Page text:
The Melrose facility also started using adjustable pressure/lower-volume hose nozzles on the evisceration line and for cleanup hoses. This flow reduction strategy has an estimated savings of more than $25,000 and more than eight million gallons a year. As another means of saving water, the plant also installed aerated nozzles, which mix air with the water, on all handwashing spouts on the evisceration line. The intern estimated savings of more than $10,000 and more than three million gallons of water per year.

The intern looked at water use during company break times and estimated that the Melrose facility could save more than eight million gallons of water a year by turning off the water. Employees posted signs in the high water use areas reminding workers to shut off the water before breaks and shutdown time.

Melrose also decreased the rate of the water going into the prechiller. The intern noted that the plant exceeded the USDA required one gallon overflow per bird by 0.63 gallons. He brought down the average overflow to 1.2 gallons per bird. This reduction has a projected annual savings of more than seven million gallons of water.

The plant’s salvage station was one source of water waste. This water station continuously pumped chlorine into the water stream to rinse and disinfect partially damaged birds that are cut up and salvaged. Water runs constantly to maintain a dilute amount of chlorine in the water. The intern incorporated an idea from Heartland Foods Company which involved installing a flow switch and surge pump to regulate the amount of chlorine in the water flow. With this system in place at Melrose, the chlorine pump runs only when the water at the product salvage station is running, reducing the amount of water and chlorine waste. Melrose estimates a yearly savings of more than one million gallons of water from this change.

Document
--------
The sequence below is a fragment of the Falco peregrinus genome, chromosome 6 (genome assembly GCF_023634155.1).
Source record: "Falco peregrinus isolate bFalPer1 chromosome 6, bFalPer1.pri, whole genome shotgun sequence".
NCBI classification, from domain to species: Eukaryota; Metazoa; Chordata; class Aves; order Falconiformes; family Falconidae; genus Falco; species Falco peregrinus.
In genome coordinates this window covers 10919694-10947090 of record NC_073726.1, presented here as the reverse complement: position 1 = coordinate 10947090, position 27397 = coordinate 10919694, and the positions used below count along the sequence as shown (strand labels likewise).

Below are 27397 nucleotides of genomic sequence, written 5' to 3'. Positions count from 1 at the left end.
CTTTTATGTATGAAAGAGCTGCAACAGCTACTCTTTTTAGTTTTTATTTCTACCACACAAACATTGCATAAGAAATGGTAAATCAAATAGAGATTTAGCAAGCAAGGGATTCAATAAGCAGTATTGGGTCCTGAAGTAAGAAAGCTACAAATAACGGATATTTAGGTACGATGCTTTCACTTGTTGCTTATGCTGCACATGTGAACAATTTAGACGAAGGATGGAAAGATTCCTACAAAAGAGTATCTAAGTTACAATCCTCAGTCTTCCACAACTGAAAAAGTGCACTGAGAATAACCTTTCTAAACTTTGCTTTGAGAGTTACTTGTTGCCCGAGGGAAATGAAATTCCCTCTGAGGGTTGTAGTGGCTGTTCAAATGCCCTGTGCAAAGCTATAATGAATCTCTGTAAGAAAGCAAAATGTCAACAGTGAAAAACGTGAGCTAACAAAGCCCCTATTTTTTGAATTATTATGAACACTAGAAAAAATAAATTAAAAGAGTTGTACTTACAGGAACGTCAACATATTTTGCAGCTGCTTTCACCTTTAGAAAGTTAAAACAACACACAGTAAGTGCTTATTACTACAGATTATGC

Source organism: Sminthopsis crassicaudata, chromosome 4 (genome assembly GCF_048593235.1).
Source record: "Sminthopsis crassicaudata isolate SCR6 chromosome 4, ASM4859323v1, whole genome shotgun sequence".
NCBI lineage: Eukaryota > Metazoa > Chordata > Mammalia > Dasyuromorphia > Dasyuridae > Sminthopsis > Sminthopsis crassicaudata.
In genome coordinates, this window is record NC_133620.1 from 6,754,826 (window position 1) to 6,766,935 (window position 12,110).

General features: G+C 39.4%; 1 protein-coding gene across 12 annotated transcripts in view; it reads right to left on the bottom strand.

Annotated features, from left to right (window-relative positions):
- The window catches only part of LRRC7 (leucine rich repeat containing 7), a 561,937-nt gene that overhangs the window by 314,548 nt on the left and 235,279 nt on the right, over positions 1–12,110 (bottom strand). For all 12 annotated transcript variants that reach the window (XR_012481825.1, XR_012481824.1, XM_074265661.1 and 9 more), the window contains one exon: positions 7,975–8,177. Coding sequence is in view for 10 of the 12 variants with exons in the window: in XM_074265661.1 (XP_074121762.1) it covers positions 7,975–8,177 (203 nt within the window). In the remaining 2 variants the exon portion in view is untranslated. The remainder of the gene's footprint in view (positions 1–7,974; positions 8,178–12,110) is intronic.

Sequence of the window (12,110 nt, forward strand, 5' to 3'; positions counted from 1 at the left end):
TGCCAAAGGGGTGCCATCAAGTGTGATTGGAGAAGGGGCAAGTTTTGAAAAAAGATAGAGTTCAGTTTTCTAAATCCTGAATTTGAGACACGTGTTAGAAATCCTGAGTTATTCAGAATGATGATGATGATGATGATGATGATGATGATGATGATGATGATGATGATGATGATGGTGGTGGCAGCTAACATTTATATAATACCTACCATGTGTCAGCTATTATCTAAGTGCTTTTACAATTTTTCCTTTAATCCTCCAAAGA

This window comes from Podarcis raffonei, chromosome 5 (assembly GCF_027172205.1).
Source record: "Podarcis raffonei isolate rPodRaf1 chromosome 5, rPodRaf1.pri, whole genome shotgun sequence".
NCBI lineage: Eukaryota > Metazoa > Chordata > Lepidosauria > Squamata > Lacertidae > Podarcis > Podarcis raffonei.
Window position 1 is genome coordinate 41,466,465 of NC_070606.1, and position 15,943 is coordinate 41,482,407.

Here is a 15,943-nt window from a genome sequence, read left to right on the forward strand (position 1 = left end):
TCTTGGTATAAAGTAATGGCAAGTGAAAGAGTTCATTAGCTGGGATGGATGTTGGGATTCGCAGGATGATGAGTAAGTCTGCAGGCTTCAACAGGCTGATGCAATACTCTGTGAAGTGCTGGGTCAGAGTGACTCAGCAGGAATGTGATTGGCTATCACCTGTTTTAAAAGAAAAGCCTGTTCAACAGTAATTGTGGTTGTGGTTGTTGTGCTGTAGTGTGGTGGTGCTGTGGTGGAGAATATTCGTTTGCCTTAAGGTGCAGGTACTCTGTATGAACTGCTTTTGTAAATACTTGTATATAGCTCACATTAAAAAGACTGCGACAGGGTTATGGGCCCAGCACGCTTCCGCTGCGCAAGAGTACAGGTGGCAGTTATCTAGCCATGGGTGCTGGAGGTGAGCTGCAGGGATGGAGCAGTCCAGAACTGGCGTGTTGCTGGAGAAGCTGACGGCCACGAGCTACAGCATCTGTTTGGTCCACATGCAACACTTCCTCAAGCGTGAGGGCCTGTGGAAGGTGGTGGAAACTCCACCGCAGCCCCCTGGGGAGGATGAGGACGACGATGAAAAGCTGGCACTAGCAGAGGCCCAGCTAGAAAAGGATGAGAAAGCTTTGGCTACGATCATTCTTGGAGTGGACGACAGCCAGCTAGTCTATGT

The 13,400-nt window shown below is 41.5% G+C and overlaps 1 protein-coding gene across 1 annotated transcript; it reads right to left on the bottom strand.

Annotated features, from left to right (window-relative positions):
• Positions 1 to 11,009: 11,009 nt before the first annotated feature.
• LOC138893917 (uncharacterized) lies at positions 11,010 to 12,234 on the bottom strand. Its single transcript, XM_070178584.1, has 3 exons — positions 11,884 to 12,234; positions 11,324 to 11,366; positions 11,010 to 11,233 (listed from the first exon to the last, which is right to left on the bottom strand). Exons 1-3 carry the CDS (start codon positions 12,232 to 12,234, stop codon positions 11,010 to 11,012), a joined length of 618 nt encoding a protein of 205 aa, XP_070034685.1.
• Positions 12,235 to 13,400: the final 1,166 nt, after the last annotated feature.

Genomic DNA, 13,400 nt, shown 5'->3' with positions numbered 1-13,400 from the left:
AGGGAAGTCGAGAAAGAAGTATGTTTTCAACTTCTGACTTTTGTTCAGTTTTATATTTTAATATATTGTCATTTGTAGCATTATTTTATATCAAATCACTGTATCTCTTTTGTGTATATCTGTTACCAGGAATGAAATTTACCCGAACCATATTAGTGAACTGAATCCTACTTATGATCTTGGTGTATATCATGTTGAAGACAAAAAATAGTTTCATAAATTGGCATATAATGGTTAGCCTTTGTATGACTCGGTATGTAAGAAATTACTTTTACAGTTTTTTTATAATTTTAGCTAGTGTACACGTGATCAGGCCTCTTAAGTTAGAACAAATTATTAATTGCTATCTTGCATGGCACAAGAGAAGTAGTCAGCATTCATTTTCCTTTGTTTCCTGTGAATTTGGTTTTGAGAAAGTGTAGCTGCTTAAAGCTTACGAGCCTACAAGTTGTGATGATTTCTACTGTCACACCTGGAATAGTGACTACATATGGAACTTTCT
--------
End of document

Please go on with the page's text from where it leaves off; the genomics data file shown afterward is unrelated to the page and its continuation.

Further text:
By implementing the intern’s suggestions, the Melrose plant estimates a savings of about 31 million gallons of water with an annual savings of $93,700.

Heartland Foods Company slaughters, de-bones, and packages turkeys. Its main product is the whole bird. The plant employs approximately 500 people. Like Melrose, Heartland Foods’ main product is whole birds. A large volume of water is needed for daily production.

Heartland was interested in reducing its water use to help bring down utility costs and reduce the load on its pretreatment water system. The MnTAP intern also made suggestions that led to significant changes in this facility.

Heartland expanded on the intern’s ideas and installed five water flow meters along with a computer system to measure and track water flow. This helped them identify areas where they can reduce water use.

They installed a tank to recycle water for melting ice or cleaning. The tank is used to collect relatively clean water for reuse. Heartland estimates that it will quickly recoup the cost to install the tank by lowering water and sewer costs. The plant would also benefit from reducing its flow into Heartland’s water pretreatment system.

The intern also borrowed an idea from West Central and Melrose to post reminders to shut off the water throughout the facility. This simple solution also helped reduce their water waste.

With these changes, Heartland Foods reduced its water use from about nine gallons per bird to about six gallons per bird. They also estimate savings of more than 14 million gallons and $43,000 annually.

Beverage and Fermentation Sector
In the U.S., the soft-drink and brewery companies are controlled by a few large diversified corporations. Both markets have regionalized smaller companies, but for the most part four to five corporations control more than 70% of all sales.

The primary steps in processing beverages are

Wastewater and solid waste are the primary waste streams for the beverage and fermentation sector. Solid wastes result from spent grains and materials used in the fermentation process. Wastewater volume of "soft drink processes" is lower than in other food-processing sectors, but fermentation processes are higher in BOD and overall wastewater volume compared to other food-processing sectors.

Ozone technology has proven very useful in the beverage market since the earliest 20th century. Recent changes in legislature and industry guidelines have increased the need for ozone in the beverage industry in general. In bottled water plants, ozone can be used to disinfect product water to comply with International Bottled Water Association (IBWA) guidelines while leaving no residual taste or odor. At beverage plants, ozone can reduce or eliminate the need for chemical or high temperature disinfection processes during clean-in-place (CIP) cycles, reducing downtime and chemical costs. The effectiveness and cost benefits of ozone for these uses is proven in many locations throughout the world.

Ozone provides the following benefits to the beverage market:

Breweries